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How you can (both!) win the expectations game

“I’ll make something for us to eat as soon as I finish my coffee.” It was about 8 on a Saturday morning. “Are you particularly hungry?”

“No, that’ll be fine.”

At around 10:30 I was still futzing around and my partner was wondering what the f--- was going on. That’s a long time to wait for breakfast! I’d broken my promise!

Or had I? I pointed to my still-unfinished, half-full cup of cold coffee.

It did not go well.

A small pothole on the road of love? Sure. But then there’s this.

A couple is talking about having their first baby. The woman says, “Okay, but you have to promise that taking care of the child, from baby through college, will be a fifty/fifty thing for us. That you’ll participate as much as I do.”

“Of course,” he says. “Totally!”

And off they go, with WILDLY different ideas of what they’re actually talking about. Like if you order from Pepe’s Pizza, and they say, “Prompt delivery!” and you’re thinking, “Within a half-hour,” and they’re thinking, “As soon as we get around to it.”

And then there’s this. What if there’s a huge gap between who you’ve been led to believe your partner is as a human being—kind, smart, responsible—and who they turn out to be in real life—mean, dopey, irresponsible? That can be catastrophic.

Life is a game of expectations. We care WAY less about what happens than we do about there being a gap between our expectations and what happens. Experiencing bad things, if you expect them, is way less bad than experiencing disappointment.

So think about what that means...

It means that managing happiness in a long-term relationship is all about disappointment prevention. And that’s all about managing expectations. If you and I are in a relationship, we can’t—we just can’t—go around making random promises without being aware of the expectations they create in the other person’s head.

“I’ll be ready in a minute, honey!” is in fact an expectation creator. If you’re stupid enough to say that to me, I might be stupid enough to believe it. Then twenty minutes later, when you finally are ready, I’ll be all steamed up.

Now of course I can learn over time to translate. Your “I’ll be ready in a minute” generally means twenty minutes. So then it’s on me if I feel disappointed when I should know what you mean by “in a minute.”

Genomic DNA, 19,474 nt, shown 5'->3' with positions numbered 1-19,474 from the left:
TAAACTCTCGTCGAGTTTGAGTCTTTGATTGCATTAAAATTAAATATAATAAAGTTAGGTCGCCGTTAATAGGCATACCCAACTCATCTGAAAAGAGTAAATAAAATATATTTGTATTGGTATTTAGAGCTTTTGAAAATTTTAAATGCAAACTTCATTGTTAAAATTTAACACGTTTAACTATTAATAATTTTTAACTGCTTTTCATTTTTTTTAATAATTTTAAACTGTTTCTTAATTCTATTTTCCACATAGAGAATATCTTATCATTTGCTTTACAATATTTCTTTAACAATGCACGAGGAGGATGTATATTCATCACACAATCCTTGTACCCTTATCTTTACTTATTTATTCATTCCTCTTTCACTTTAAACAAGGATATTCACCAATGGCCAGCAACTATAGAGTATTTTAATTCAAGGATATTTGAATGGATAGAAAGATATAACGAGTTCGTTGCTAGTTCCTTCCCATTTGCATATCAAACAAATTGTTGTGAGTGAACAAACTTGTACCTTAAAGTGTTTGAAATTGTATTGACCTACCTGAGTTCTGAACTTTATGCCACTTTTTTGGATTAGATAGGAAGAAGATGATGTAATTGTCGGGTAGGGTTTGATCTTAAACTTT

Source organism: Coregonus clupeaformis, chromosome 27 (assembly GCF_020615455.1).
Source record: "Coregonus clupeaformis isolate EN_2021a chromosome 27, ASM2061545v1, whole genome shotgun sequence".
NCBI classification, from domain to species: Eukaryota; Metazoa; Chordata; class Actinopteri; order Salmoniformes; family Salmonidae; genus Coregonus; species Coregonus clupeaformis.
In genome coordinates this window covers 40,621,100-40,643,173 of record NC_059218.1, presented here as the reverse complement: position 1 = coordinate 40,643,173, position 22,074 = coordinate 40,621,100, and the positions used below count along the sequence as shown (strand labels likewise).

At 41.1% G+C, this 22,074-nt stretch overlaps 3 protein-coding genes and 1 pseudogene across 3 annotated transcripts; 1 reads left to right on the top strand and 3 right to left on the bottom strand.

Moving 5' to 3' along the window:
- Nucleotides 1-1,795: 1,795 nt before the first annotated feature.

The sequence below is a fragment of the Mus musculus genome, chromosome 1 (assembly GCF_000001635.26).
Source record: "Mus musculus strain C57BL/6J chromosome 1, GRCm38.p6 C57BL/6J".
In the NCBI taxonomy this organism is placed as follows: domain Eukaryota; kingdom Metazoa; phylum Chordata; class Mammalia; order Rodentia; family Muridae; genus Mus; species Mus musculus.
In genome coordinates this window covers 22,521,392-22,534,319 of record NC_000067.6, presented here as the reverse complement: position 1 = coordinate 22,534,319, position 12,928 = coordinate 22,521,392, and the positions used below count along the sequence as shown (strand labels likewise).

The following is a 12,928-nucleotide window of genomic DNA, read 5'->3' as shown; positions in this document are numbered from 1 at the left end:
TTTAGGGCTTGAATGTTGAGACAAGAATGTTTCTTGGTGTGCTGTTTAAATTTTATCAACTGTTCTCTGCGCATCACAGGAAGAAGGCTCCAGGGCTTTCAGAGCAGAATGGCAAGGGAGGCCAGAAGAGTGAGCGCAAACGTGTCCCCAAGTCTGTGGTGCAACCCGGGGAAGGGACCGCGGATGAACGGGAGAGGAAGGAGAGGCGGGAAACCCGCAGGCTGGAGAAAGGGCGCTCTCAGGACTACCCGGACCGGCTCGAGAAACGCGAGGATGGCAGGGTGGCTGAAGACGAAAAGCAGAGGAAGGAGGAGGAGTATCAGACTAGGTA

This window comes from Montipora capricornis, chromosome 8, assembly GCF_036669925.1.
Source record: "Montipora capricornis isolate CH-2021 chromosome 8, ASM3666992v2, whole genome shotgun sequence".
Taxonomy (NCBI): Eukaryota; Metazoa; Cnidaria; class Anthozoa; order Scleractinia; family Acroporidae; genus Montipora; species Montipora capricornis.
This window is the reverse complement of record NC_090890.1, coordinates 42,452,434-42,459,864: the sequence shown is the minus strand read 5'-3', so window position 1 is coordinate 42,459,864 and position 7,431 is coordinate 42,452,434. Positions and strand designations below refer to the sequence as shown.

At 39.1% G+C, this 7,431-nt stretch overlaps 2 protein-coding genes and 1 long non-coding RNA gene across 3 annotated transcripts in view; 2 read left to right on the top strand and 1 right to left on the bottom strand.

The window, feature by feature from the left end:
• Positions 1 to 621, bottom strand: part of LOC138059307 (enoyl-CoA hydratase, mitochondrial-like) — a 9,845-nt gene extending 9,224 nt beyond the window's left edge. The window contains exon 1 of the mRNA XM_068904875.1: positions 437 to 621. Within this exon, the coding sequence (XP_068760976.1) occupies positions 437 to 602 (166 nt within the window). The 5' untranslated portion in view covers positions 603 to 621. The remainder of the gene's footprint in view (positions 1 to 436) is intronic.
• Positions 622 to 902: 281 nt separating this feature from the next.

But in reality, people’s experience of marriage is too often that it’s a series of broken promises, big and small. Why? Because we’re liars and fraudsters? No. It’s because we’re careless people pleasers. And we’re bad at managing our partner’s expectations.

So what would it be like to be GOOD at managing the other person’s expectations in a relationship?

Hey, listen, it ain’t easy!

But here’s the recipe. You have to make things

  • specific,

  • understood, and

  • accepted.

Now that’s exactly what you get when you go to a James Bond movie. Specific: It’s not a Jessica Biel movie. It’s part of the James Bond series we all know and love. Understood: the ticket seller knows we know that we’re going into a James Bond movie. Accepted: we reluctantly or joyously accept that this movie will not be a philosophical rumination on the meaning of life. There will be sex, tension, action, and heroism.

It’s harder when it comes to Saturday morning breakfast. I don’t want to make breakfast. My partner wants it sooner rather than later. So if I want to manage my needs—to finish my coffee—and my partner’s needs—to eat before getting “hangry”—I really need to be specific. “When I finish my coffee”—as we’ve seen—can be anytime. But “I’ll start it going by 9” is specific. Understood: I start at 9. It may be ready at 9:15, or 9:30, or later. But if I start at 9, I’m delivering on my promise. Accepted: “Okay, if you start at 9, that’ll be fine.”

Now our expectations are in alignment. If I don’t start at 9, then I’ve broken my promise. If I do start at 9 and my partner complains about “Hey, where’s my breakfast,” then they’ve broken their promise.

As long as you

  • don’t promise more than you can deliver, and

  • deliver what you promise, and

  • make sure there’s a good understanding of clear expectations, and

  • make sure your promises are accepted

then you can’t get into trouble.

So now you have two good choices, and one bad choice:

  1. Good choice 1: You can follow this procedure of specific, understood, and accepted promises, which makes for solid, realistic expectations and much satisfaction but takes a bit of work up front.

  2. Good choice 2: You can play it loosy-goosy, continue with vague expectations and the disappointments and misunderstandings that go along with that, and accept all this as your normal way of life, trying not to get too bent out of shape about it. Hey, life is messy!!

  3. Bad choice: Play it loosy-goosy and then suffer and agonize over how things turn out and blame each other.

#3, by the way, is how most people play it. As I said, a bad choice.

Have you ever had your house painted? Even a mediocre house painter will spend a lot of time prepping the walls before he starts slapping paint on them. He knows that if you set things up right, they come outright. So why wouldn’t you do the same thing in your relationship, which is, I hope, more precious to you than your freakin’ walls.

Set up your expectations right with each other, one little expectation at a time, and you’ll totally minimize your chances of being disappointed.

Why Couples Fight, in case you’re interested, is about exactly how to do this.


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